Vera Gagarina: Evangelist in the Russian VillageThe daughter of diplomat Fyodor Palen, she served six years at court before marrying Prince Gagarin - a man of delicate nature, patron of the arts and … Absolutely not her man. Their marriage was unhappy. Perhaps that is why Vera began to seek consolation at the meetings of the evangelists. She decided to devote her life to charity. This really influenced her married life well: the relationship with her husband never became married, but he helped her in good deeds, as if even feeling relieved that all her energy was no longer directed at him.
On her husband's estate, in the village of Sergievskoye (now the city of Plavsk, Tula Region), Vera Gagarina built a hospital (this hospital still works), opened a house for teaching teenagers in crafts and handicrafts so that they could feed themselves in any case, bought and gave houses to boys and girls, who attended these classes and married each other, reconstructed the power plant, electrifying the village to Lenin, built a school and a hotel for the workers.
After the revolution, Vera gave all her husband's estates to the Soviet regime, having received permission to live out her life in the hospital wing and keep a pony and a stroller (due to problems with her legs). But she did not survive the revolution for long: in the twenty-third year, being almost ninety years old, she died quietly.
Sofia Dolgorukova: from aviatrix to taxi driverThe daughter of Senator Alexei Bobrinsky and astronomer Nadezhda Polovtsova, Sofia grew up talking about gender equality and encouraging daring. True, no one understood what exactly was growing out of Sophia: she was equally at ease with mathematics and literature, she wrote poetry. As soon as she became a maid of honor, she had already jumped out to marry Prince Peter Dolgorukov, but this marriage was unhappy: Peter was not ready to accept the character and views of his wife. In 1913, after six years of marriage, the Dolgorukovs divorced and gave their mother's daughter Peter to foster care.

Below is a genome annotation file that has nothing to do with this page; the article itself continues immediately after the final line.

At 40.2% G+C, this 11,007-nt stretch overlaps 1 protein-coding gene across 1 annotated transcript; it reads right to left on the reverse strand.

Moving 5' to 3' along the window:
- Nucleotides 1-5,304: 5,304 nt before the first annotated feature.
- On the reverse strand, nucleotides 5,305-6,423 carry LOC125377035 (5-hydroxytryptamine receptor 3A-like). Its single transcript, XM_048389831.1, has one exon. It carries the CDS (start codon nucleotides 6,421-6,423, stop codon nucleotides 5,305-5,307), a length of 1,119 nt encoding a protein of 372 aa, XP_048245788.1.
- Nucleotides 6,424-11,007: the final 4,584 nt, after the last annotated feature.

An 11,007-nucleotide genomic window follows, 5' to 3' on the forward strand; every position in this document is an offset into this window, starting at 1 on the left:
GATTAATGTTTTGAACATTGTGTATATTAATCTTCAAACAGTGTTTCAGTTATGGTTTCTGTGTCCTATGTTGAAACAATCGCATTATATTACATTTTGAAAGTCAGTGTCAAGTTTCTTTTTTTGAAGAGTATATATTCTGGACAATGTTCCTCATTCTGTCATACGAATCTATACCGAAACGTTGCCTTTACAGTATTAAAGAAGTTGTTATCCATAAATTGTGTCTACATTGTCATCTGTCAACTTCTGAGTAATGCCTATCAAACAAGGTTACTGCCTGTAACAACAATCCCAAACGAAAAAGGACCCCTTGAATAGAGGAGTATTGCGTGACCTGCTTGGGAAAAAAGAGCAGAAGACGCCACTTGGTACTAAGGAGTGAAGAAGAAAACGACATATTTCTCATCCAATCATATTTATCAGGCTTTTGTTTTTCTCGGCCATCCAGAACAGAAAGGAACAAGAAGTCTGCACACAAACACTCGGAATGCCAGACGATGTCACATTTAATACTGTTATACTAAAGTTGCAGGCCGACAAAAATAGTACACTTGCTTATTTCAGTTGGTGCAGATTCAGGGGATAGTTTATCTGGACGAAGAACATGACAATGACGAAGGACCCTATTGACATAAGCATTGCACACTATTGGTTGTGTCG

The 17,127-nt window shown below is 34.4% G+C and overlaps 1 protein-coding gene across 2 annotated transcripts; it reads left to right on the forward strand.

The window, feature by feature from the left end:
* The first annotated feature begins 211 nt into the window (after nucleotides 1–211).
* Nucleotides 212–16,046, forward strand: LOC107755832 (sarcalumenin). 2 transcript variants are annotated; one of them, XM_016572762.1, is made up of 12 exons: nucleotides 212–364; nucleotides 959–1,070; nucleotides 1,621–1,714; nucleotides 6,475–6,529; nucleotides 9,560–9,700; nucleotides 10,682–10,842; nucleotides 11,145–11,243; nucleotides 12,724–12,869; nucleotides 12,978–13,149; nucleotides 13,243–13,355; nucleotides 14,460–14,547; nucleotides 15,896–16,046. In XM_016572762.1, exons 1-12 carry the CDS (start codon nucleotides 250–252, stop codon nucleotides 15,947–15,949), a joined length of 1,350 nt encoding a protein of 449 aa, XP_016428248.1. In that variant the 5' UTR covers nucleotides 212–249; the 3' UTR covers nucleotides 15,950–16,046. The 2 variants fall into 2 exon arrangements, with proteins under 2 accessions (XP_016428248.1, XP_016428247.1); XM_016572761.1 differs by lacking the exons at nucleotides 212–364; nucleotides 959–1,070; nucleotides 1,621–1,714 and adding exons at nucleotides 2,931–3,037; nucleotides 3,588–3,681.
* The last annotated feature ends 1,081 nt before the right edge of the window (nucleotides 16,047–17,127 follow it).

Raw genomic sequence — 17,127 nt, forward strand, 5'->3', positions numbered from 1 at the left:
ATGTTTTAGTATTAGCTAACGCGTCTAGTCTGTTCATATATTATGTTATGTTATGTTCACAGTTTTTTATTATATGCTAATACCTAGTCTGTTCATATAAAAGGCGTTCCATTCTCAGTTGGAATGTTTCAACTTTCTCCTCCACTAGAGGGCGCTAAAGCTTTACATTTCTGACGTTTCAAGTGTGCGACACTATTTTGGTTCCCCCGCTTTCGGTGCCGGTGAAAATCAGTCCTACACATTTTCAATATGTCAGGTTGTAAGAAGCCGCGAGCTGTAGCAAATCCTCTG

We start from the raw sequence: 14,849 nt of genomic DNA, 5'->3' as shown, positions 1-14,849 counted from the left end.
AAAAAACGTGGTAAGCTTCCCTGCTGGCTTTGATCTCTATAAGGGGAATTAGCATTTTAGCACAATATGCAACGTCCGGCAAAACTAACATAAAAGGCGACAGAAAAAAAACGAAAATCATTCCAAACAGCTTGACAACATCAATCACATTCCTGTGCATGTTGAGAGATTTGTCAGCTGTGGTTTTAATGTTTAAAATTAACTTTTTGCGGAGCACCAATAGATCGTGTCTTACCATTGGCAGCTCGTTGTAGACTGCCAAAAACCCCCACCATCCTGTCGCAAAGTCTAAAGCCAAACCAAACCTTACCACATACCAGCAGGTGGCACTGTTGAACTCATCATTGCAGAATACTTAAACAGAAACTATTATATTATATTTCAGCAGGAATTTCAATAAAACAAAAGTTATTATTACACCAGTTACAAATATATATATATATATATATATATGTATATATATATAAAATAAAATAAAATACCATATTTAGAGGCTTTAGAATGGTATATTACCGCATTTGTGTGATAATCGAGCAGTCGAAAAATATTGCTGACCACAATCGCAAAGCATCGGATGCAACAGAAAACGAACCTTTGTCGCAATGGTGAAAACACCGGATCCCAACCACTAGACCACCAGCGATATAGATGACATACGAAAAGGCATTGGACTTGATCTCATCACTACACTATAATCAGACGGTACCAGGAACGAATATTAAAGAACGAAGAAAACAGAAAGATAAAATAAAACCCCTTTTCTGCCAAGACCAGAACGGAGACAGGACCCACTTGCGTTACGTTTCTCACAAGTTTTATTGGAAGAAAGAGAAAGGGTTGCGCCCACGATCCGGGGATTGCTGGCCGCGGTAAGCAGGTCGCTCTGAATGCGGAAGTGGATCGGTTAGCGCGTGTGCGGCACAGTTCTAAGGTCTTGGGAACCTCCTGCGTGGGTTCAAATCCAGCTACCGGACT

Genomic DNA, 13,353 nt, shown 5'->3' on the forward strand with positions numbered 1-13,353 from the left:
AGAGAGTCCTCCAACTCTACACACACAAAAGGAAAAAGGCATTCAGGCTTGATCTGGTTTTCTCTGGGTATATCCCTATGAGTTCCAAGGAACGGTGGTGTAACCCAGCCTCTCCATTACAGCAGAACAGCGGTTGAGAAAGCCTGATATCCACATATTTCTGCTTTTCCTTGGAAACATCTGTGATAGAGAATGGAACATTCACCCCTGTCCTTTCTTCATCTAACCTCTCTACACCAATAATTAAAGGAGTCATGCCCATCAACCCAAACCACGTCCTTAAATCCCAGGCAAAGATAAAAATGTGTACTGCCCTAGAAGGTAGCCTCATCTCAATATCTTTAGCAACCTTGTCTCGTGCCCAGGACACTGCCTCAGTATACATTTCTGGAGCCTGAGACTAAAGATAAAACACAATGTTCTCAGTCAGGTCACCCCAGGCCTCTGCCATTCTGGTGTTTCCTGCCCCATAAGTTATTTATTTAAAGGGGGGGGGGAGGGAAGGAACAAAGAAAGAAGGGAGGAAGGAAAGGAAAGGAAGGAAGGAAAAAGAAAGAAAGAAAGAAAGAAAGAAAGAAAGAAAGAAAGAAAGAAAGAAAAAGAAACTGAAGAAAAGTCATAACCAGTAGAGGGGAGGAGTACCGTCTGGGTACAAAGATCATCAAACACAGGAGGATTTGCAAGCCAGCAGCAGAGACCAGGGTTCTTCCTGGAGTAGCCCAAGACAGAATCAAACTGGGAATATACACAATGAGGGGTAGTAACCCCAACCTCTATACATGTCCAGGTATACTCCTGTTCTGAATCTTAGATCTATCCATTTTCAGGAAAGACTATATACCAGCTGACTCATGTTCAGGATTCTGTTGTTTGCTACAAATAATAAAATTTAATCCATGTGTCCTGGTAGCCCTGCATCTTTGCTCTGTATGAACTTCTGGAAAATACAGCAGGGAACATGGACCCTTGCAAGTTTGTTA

In parallel, Sophia graduated from the Women's Medical Institute, practically the entire marriage practiced in hospitals as a surgeon, during the Balkan War she left for Serbia, where she opened a hospital, fighting the cholera epidemic. And almost in parallel with her medical activities, Sophia mastered first a car, then an airplane. In 1910, she became the only woman to participate in the Kiev motor rally, for which the emperor put the prize. Before traveling to Serbia, she received a diploma in initial flight training in Paris, and then in Russia she completed her studies at a flight school, graduating in 1914 with a pilot's license number 234.
Naturally, with the beginning of the war, Sophia applied for enrollment in the aviation, but her application was rejected. As a result, Dolgorukova, like many other women, went to the front as a sister of mercy. Immediately after the February Revolution, women were admitted to the service, and Sophia was transferred to a pilot.
After the October Revolution, she married again - to the now former prince and diplomat Pyotr Volkonsky, pulled her husband out of prison, in which he fell as a nobleman, and left first to London, then to Paris. In France, she naturally began to earn her own bread as a taxi driver. Soon she managed to find a more financial and secure secretary position with the Marquis of Ganey.
Both Sophia and her daughter survived until World War II, moreover, Sophia Jr. sympathized with the communists. During the war, the daughter of a former pilot took part in the French resistance and was eventually arrested; her mother visited her. Both survived. Sophia Volkonskaya, the former Dolgorukova, died in the forty-ninth year. Sophia the youngest, married to Zinoviev, lived to see the collapse of the USSR.
The community of maids of honor of the Russian court was large and rich in history: Three maids of honor of the Russian court, who were glorified by scandals.